Ahmadinejad or Mousavi?

A throwaway line of mine at the Heritage Foundation on June 3 has turned into a minor internet sensation. Here it is, as presented by the left-wing journalist who broke the story:

I’m sometimes asked who I would vote for if I were enfranchised in this election, and I think that, with due hesitance, I would vote for Ahmadinejad,” Pipes said. The reason, Pipes went on, is that he would “prefer to have an enemy who’s forthright and obvious, who wakes people up with his outlandish statements.

I then went on more fully to explain this opinion at “Rooting for Ahmadinejad,” where I provided the context that this selective quote omitted:

Whoever is elected president, whether Mahmoud Ahmadinejad or his main opponent, Mir Hossein Mousavi, will have limited impact on the issue that most concerns the outside world – Iran’s drive to build nuclear weapons, which Khamene’i will presumably continue apace, as he has in prior decades. Therefore, while my heart goes out to the many Iranians who desperately want the vile Ahmadinejad out of power, my head tells me it’s best that he remain in office.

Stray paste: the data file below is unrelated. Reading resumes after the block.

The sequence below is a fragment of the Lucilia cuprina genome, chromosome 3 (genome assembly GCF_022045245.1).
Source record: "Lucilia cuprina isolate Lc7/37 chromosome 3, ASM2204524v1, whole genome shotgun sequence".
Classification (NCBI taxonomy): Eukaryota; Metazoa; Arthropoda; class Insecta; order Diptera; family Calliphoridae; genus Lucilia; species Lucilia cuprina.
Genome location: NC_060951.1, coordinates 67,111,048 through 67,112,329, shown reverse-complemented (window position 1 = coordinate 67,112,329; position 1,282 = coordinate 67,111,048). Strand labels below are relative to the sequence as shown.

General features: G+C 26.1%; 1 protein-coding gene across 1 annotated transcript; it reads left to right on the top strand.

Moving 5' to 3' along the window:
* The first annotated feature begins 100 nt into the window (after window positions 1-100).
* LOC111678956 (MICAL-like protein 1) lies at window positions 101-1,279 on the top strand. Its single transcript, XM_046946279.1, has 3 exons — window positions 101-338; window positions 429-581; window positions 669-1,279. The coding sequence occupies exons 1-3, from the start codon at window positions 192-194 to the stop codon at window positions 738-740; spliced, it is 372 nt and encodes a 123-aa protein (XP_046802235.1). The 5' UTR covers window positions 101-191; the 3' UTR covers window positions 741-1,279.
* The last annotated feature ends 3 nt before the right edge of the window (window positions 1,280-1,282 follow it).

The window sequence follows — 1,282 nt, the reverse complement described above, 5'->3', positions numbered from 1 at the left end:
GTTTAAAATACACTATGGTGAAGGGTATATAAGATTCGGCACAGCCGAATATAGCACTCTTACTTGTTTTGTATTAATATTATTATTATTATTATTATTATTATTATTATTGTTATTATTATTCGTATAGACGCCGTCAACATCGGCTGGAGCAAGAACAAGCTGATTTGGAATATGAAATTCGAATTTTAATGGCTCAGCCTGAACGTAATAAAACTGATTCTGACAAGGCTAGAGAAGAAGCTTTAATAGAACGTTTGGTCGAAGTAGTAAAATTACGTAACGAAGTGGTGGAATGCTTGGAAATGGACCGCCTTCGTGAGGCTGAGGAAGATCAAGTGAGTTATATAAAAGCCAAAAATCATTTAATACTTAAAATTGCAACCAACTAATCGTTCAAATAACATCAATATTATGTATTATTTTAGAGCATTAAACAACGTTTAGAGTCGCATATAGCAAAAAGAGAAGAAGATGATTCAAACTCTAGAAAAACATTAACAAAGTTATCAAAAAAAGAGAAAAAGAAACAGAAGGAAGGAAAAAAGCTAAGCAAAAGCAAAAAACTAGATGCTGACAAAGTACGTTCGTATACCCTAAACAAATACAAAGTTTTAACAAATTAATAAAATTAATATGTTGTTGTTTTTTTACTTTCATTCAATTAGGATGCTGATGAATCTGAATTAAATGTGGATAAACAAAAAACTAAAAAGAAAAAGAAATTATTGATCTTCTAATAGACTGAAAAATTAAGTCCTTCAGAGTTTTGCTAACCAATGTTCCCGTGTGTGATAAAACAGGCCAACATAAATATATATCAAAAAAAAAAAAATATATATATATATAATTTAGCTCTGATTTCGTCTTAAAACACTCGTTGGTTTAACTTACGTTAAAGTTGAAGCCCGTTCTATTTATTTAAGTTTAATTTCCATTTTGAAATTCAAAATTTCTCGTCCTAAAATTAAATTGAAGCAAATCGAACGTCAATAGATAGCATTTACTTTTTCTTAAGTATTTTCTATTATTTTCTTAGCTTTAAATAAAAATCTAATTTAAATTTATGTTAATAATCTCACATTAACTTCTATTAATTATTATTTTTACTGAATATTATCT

The startling events in Iran in the week since the election, however, have transformed Mousavi from a hack Islamist politician into the unlikely symbol of dreams for a more secular and free Iran. In the words of Abbas Milani, my colleague at the Hoover Institution, “If Ahmadinejad survives, it will be on the back of a Tiananmen-style crackdown. If Mousavi prevails, it will be on a wave of reformist sentiment.” While that reformist sentiment may not shake the regime  and is unlikely to stop the nuclear weapons program, it does hold out hope for substantial change.

Accordingly, I no longer want Ahmadinejad to serve as president for a second term but prefer Mousavi in that position. Better yet, of course, would be for neither of them to hold power but for the entire fetid Islamic Republic of Iran to collapse. While confident that process is underway. I have no idea if it is weeks or decades ahead. Whatever it requires, Mousavi as president hastens the process.

Daniel Pipes

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Daniel Pipes is director of the Middle East Forum and the author of several books, including Militant Islam Reaches America and In the Path of God: Islam and Political Power (Transaction Publishers), from which this column derives.

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